Irrational Exuberance Comes With Payback Phase Baked In

Years of undisciplined monetary and fiscal policy have enabled the worst financial habits and highest debt abuse the world has ever known, and the payback period is now weighing on the world economy and asset prices.

International Monetary Fund executives are warning that the world is unprepared for the slowdown, and yet it’s here all the same–because reckless behaviors have earned it.

The US central bank has tightened its policy rate 900% in the last three years, but at just 2.5% today it meets this cyclical downturn with less than half its historical rate-cutting room on hand. Also, central bank balance sheets globally have already swapped cash reserves for trillions in assets purchased to prop up prices over the past eight years.

While the US Fed, ECB and Bank of Japan were collectively buying well over $100 billion in assets a month a year ago, now they withdrawing about $50 billion from global markets monthly as shown below. See: Stock market investors, it’s time to hear the ugly truth.

For those those who believe that central banks remain all-powerful and that a switch back to looser policies in the months ahead will be enough to stop asset prices from deflating, my partner Cory Venable offers the below chart of the S&P 500 since 1999 (20 years of the most notorious ‘easy money’ in history). He notes that while rate cuts start when stock markets decline, they do not prevent the losses.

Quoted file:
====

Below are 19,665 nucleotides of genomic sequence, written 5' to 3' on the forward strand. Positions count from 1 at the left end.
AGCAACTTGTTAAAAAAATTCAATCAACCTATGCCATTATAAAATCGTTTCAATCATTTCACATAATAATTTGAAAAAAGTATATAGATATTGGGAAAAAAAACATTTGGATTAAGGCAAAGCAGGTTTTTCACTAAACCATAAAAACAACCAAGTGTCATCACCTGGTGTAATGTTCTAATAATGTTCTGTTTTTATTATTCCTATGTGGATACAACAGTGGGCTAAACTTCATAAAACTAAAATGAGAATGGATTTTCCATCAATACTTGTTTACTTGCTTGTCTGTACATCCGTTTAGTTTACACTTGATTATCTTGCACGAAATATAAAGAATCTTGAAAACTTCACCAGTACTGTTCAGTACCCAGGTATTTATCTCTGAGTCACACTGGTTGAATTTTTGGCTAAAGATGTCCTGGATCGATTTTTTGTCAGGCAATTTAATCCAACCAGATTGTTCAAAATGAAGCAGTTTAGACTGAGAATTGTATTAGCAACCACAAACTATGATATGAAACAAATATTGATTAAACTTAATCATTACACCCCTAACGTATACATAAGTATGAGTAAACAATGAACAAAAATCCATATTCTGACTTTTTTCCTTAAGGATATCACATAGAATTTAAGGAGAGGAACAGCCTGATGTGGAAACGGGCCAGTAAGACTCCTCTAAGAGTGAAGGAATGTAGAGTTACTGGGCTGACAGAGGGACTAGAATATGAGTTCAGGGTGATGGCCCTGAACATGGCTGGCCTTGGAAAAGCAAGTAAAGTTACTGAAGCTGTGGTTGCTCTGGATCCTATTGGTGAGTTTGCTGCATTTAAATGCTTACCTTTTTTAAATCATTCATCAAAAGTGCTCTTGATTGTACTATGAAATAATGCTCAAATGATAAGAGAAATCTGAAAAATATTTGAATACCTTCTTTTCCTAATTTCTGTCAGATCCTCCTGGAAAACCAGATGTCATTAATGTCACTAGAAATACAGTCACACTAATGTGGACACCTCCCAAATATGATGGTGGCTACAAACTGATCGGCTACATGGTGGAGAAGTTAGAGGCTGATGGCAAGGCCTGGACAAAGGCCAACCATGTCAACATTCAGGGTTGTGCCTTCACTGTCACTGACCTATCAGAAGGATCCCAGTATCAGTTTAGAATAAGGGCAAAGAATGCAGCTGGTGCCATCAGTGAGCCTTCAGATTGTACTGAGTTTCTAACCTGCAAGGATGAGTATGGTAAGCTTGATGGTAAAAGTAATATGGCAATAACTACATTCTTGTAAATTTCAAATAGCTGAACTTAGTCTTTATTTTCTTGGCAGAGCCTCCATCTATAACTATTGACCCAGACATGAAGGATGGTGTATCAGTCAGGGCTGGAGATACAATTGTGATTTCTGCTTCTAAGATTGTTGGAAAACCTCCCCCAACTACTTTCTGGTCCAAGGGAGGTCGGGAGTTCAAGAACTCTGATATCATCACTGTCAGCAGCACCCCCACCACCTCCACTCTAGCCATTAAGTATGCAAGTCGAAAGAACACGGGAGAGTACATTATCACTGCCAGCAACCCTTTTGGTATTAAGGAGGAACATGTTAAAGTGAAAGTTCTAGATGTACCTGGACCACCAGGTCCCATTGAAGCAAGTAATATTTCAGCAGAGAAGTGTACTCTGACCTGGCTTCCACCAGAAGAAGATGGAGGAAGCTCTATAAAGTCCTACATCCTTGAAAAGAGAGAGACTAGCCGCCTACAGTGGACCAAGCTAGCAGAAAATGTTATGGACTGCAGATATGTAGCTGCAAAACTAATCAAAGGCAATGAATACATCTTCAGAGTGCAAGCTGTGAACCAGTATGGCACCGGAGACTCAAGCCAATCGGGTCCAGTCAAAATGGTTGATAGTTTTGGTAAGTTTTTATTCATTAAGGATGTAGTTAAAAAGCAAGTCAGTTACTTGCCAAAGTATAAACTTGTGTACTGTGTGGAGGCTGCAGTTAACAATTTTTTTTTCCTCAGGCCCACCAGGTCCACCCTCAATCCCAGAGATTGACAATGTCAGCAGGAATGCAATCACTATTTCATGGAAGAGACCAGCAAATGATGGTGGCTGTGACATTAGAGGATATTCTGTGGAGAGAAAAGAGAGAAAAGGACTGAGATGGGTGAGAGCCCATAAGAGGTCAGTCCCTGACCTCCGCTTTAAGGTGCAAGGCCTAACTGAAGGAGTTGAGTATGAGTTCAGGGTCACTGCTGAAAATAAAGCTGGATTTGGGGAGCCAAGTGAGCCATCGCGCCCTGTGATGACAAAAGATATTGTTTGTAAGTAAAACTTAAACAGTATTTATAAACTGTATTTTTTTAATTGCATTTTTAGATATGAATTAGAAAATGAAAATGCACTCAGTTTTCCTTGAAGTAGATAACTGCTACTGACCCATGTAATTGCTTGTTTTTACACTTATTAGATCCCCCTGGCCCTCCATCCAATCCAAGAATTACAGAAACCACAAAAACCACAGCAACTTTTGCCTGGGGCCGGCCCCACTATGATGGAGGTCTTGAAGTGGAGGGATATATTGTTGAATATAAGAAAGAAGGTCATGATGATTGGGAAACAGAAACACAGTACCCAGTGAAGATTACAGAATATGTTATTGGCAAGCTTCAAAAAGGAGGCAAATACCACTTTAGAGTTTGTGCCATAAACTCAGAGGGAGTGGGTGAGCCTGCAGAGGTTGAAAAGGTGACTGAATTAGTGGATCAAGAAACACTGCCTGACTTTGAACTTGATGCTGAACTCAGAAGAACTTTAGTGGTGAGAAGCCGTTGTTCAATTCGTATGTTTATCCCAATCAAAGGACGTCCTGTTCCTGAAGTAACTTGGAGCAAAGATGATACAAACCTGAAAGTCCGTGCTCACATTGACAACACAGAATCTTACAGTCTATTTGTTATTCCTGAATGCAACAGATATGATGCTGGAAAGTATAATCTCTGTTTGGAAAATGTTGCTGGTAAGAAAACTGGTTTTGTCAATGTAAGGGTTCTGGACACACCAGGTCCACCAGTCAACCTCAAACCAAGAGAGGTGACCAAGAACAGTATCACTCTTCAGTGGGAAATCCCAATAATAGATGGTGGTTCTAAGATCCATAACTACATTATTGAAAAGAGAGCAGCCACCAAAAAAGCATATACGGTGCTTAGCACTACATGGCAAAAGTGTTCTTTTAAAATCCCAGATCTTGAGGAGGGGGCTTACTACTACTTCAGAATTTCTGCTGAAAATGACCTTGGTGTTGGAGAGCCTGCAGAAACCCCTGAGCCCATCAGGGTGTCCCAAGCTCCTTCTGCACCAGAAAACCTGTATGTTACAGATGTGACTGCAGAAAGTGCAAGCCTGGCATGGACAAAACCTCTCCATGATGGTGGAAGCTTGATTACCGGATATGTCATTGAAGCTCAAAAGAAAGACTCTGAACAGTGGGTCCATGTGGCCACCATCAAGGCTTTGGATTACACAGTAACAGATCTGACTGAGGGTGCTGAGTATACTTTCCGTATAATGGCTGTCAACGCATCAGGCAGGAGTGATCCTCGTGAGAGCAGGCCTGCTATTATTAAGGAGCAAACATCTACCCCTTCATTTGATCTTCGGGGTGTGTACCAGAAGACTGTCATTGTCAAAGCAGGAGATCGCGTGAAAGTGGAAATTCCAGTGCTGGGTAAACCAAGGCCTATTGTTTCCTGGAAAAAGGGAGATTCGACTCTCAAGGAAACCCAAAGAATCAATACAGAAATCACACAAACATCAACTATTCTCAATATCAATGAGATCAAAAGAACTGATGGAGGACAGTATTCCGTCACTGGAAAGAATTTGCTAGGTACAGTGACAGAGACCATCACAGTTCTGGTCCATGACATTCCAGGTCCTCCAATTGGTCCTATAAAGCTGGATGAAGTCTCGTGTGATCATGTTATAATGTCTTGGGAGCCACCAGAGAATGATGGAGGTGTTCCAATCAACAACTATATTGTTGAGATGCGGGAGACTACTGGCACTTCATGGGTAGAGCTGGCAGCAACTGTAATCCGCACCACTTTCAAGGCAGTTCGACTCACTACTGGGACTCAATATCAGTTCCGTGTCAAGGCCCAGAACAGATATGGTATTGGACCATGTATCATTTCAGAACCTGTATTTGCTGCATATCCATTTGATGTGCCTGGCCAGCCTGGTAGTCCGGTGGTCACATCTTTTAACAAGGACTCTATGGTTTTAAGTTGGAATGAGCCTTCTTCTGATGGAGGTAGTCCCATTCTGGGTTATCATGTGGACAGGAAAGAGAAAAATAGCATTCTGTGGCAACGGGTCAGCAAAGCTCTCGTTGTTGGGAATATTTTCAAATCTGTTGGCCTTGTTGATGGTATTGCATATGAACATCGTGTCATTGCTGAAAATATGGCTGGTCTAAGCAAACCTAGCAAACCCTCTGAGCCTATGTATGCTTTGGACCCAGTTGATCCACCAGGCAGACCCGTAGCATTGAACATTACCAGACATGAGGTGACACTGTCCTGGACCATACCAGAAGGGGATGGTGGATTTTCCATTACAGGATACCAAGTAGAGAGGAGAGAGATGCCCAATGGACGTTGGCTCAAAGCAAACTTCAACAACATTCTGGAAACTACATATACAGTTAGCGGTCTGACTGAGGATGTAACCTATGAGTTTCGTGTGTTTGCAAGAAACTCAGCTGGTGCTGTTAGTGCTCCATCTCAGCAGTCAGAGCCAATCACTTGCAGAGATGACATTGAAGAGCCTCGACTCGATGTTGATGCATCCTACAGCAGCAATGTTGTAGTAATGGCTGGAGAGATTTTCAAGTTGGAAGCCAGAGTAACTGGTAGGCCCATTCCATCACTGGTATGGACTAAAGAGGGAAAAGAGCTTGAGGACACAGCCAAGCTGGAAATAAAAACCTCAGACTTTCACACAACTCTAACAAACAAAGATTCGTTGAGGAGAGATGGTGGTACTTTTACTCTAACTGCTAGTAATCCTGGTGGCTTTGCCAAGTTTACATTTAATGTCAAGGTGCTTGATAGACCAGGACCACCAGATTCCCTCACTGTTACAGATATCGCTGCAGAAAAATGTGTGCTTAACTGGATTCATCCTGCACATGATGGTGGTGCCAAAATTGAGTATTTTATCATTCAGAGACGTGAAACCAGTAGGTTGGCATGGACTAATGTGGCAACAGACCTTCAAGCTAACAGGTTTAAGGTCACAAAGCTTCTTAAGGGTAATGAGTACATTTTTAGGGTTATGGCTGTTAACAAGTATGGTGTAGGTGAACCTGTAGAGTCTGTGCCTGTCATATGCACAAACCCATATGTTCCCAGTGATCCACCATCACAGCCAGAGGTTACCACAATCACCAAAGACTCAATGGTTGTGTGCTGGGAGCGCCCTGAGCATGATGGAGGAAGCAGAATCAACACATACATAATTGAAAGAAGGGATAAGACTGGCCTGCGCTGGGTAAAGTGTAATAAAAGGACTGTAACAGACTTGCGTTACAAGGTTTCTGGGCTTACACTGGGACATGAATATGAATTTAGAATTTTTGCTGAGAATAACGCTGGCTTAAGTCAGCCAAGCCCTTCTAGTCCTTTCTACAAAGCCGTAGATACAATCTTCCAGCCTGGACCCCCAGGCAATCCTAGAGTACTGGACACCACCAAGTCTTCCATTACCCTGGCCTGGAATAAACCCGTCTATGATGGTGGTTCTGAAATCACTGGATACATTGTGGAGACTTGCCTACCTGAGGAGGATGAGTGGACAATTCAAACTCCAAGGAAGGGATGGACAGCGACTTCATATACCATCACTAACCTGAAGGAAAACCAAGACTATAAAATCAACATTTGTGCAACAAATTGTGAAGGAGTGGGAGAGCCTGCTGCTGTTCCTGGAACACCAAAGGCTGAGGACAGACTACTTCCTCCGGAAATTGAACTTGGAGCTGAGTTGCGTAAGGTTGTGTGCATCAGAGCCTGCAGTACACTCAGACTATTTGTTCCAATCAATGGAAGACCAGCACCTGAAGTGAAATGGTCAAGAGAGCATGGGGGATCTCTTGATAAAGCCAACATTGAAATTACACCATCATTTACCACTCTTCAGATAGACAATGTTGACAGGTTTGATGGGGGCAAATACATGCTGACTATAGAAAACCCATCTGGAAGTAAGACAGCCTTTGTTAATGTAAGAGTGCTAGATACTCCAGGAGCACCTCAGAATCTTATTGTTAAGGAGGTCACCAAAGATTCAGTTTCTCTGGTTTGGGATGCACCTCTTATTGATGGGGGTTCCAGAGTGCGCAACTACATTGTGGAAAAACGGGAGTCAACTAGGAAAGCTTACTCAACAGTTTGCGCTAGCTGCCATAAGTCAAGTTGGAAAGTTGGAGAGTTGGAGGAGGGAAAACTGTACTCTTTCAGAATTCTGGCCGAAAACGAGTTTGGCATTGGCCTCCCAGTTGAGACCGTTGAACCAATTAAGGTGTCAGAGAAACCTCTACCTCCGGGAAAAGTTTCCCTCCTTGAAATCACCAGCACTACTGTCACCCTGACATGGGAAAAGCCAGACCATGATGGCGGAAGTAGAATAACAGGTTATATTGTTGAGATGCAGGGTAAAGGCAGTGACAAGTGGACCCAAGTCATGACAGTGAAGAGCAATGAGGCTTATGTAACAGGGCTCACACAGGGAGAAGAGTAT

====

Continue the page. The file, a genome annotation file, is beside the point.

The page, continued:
Even when the US Fed slashed more than 5% off policy rates in the last two declines (compared with the minuscule room they have today), stocks lost 50%+. Bear markets typically bottom months after rate-cutting cycles have been in process for several quarters, and so far, this cycle, central banks are still in a self-proclaimed hiking mode.

It is important not to lose the plot here: economic downturns start because demand cycles are driven by credit and credit expansions cannot continue indefinitely any more than trees can grow into outer space. Market bottoms come not because rates are suddenly lower, but because sentiment that was far too optimistic at the top becomes far too pessimistic near the bottom and asset prices finally fall to levels that attract prudent cash investors once more.

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